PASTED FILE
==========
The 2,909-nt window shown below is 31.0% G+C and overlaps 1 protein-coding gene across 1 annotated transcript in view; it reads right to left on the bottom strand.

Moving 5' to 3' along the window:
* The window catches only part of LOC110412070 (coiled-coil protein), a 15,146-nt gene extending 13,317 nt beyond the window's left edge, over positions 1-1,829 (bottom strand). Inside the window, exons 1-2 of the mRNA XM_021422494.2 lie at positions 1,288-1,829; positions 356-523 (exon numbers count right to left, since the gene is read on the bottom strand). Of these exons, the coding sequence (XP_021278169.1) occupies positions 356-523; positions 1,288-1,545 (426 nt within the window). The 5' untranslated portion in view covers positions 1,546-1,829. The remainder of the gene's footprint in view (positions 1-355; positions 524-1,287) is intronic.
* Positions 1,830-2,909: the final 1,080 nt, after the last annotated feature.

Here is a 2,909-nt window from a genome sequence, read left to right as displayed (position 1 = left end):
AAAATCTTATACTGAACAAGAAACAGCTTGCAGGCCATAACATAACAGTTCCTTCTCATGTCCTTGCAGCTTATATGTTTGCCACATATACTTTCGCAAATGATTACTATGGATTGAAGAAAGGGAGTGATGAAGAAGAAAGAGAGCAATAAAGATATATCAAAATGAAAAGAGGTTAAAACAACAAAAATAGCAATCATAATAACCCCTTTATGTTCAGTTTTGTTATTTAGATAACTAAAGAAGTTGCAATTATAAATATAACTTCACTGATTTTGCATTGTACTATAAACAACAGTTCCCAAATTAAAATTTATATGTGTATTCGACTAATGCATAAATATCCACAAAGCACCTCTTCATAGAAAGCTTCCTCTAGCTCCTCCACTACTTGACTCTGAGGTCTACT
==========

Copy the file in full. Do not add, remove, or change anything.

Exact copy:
The 2,909-nt window shown below is 31.0% G+C and overlaps 1 protein-coding gene across 1 annotated transcript in view; it reads right to left on the bottom strand.

Moving 5' to 3' along the window:
* The window catches only part of LOC110412070 (coiled-coil protein), a 15,146-nt gene extending 13,317 nt beyond the window's left edge, over positions 1-1,829 (bottom strand). Inside the window, exons 1-2 of the mRNA XM_021422494.2 lie at positions 1,288-1,829; positions 356-523 (exon numbers count right to left, since the gene is read on the bottom strand). Of these exons, the coding sequence (XP_021278169.1) occupies positions 356-523; positions 1,288-1,545 (426 nt within the window). The 5' untranslated portion in view covers positions 1,546-1,829. The remainder of the gene's footprint in view (positions 1-355; positions 524-1,287) is intronic.
* Positions 1,830-2,909: the final 1,080 nt, after the last annotated feature.

Here is a 2,909-nt window from a genome sequence, read left to right as displayed (position 1 = left end):
AAAATCTTATACTGAACAAGAAACAGCTTGCAGGCCATAACATAACAGTTCCTTCTCATGTCCTTGCAGCTTATATGTTTGCCACATATACTTTCGCAAATGATTACTATGGATTGAAGAAAGGGAGTGATGAAGAAGAAAGAGAGCAATAAAGATATATCAAAATGAAAAGAGGTTAAAACAACAAAAATAGCAATCATAATAACCCCTTTATGTTCAGTTTTGTTATTTAGATAACTAAAGAAGTTGCAATTATAAATATAACTTCACTGATTTTGCATTGTACTATAAACAACAGTTCCCAAATTAAAATTTATATGTGTATTCGACTAATGCATAAATATCCACAAAGCACCTCTTCATAGAAAGCTTCCTCTAGCTCCTCCACTACTTGACTCTGAGGTCTACT